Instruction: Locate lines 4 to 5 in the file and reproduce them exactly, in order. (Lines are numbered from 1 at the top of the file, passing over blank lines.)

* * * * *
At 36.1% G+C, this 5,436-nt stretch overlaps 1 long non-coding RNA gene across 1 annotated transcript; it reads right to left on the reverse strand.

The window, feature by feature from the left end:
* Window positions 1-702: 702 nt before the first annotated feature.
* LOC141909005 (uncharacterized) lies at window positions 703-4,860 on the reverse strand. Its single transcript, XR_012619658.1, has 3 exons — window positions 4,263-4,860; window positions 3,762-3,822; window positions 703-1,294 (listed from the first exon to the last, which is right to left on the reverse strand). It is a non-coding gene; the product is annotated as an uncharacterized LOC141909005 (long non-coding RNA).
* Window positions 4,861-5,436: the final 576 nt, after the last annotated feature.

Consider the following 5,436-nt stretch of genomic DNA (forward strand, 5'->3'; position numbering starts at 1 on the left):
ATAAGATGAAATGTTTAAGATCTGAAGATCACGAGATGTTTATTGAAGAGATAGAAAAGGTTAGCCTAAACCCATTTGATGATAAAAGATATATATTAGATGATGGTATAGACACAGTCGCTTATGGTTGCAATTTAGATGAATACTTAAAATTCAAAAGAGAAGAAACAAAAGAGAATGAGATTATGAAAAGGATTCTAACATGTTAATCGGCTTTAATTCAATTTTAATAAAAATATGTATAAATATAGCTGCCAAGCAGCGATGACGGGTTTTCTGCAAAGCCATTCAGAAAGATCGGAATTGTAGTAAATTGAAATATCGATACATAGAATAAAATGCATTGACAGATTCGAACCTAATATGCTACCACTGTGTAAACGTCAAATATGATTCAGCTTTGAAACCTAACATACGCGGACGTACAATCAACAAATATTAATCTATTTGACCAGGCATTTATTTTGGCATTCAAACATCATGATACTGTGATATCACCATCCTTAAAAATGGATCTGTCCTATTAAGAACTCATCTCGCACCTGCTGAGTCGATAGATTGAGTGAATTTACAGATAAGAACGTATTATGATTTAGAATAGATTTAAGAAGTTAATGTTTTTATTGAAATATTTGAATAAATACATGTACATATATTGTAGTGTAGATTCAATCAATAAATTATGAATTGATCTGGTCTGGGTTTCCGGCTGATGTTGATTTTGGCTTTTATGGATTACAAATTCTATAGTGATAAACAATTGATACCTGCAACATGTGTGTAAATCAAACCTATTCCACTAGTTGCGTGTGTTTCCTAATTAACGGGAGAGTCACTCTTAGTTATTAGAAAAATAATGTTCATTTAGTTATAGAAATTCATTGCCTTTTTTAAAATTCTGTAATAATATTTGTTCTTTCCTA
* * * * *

* LOC141909005 (uncharacterized) lies at window positions 703-4,860 on the reverse strand. Its single transcript, XR_012619658.1, has 3 exons — window positions 4,263-4,860; window positions 3,762-3,822; window positions 703-1,294 (listed from the first exon to the last, which is right to left on the reverse strand). It is a non-coding gene; the product is annotated as an uncharacterized LOC141909005 (long non-coding RNA).
* Window positions 4,861-5,436: the final 576 nt, after the last annotated feature.